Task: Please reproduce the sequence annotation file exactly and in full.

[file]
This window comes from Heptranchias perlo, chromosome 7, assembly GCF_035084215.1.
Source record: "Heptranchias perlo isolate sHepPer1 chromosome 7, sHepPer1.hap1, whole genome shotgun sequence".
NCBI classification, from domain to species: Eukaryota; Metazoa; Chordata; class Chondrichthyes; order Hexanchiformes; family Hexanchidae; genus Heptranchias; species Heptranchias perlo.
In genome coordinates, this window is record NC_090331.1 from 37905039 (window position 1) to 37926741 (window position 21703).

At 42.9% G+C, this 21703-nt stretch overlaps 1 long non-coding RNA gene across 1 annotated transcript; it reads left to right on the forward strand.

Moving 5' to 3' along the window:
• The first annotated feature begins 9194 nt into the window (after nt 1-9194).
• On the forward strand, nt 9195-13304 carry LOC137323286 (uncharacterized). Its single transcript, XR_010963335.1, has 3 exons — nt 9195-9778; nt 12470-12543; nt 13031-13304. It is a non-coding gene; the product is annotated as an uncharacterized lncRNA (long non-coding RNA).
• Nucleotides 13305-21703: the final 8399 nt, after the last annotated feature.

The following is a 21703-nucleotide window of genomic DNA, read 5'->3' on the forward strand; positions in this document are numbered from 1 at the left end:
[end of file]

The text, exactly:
This window comes from Heptranchias perlo, chromosome 7, assembly GCF_035084215.1.
Source record: "Heptranchias perlo isolate sHepPer1 chromosome 7, sHepPer1.hap1, whole genome shotgun sequence".
NCBI classification, from domain to species: Eukaryota; Metazoa; Chordata; class Chondrichthyes; order Hexanchiformes; family Hexanchidae; genus Heptranchias; species Heptranchias perlo.
In genome coordinates, this window is record NC_090331.1 from 37905039 (window position 1) to 37926741 (window position 21703).

At 42.9% G+C, this 21703-nt stretch overlaps 1 long non-coding RNA gene across 1 annotated transcript; it reads left to right on the forward strand.

Moving 5' to 3' along the window:
• The first annotated feature begins 9194 nt into the window (after nt 1-9194).
• On the forward strand, nt 9195-13304 carry LOC137323286 (uncharacterized). Its single transcript, XR_010963335.1, has 3 exons — nt 9195-9778; nt 12470-12543; nt 13031-13304. It is a non-coding gene; the product is annotated as an uncharacterized lncRNA (long non-coding RNA).
• Nucleotides 13305-21703: the final 8399 nt, after the last annotated feature.

The following is a 21703-nucleotide window of genomic DNA, read 5'->3' on the forward strand; positions in this document are numbered from 1 at the left end: